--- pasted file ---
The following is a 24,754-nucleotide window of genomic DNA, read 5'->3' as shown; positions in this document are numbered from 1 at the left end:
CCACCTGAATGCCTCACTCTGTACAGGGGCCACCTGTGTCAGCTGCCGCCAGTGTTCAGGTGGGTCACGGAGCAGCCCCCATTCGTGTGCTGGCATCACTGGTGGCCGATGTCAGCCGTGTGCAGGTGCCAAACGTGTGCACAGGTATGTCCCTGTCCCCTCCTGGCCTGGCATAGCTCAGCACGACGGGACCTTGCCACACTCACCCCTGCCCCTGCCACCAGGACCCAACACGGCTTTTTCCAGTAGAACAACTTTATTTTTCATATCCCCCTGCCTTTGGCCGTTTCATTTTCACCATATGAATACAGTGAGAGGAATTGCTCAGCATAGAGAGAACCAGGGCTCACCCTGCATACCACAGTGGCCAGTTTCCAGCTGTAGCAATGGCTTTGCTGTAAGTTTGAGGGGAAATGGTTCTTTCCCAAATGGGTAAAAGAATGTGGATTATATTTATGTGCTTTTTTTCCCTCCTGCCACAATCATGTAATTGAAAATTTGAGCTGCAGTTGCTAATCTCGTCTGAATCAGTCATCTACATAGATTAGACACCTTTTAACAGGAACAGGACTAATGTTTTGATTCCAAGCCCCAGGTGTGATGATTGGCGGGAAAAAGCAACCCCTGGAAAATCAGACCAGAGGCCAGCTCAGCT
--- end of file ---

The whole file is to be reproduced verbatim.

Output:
The following is a 24,754-nucleotide window of genomic DNA, read 5'->3' as shown; positions in this document are numbered from 1 at the left end:
CCACCTGAATGCCTCACTCTGTACAGGGGCCACCTGTGTCAGCTGCCGCCAGTGTTCAGGTGGGTCACGGAGCAGCCCCCATTCGTGTGCTGGCATCACTGGTGGCCGATGTCAGCCGTGTGCAGGTGCCAAACGTGTGCACAGGTATGTCCCTGTCCCCTCCTGGCCTGGCATAGCTCAGCACGACGGGACCTTGCCACACTCACCCCTGCCCCTGCCACCAGGACCCAACACGGCTTTTTCCAGTAGAACAACTTTATTTTTCATATCCCCCTGCCTTTGGCCGTTTCATTTTCACCATATGAATACAGTGAGAGGAATTGCTCAGCATAGAGAGAACCAGGGCTCACCCTGCATACCACAGTGGCCAGTTTCCAGCTGTAGCAATGGCTTTGCTGTAAGTTTGAGGGGAAATGGTTCTTTCCCAAATGGGTAAAAGAATGTGGATTATATTTATGTGCTTTTTTTCCCTCCTGCCACAATCATGTAATTGAAAATTTGAGCTGCAGTTGCTAATCTCGTCTGAATCAGTCATCTACATAGATTAGACACCTTTTAACAGGAACAGGACTAATGTTTTGATTCCAAGCCCCAGGTGTGATGATTGGCGGGAAAAAGCAACCCCTGGAAAATCAGACCAGAGGCCAGCTCAGCT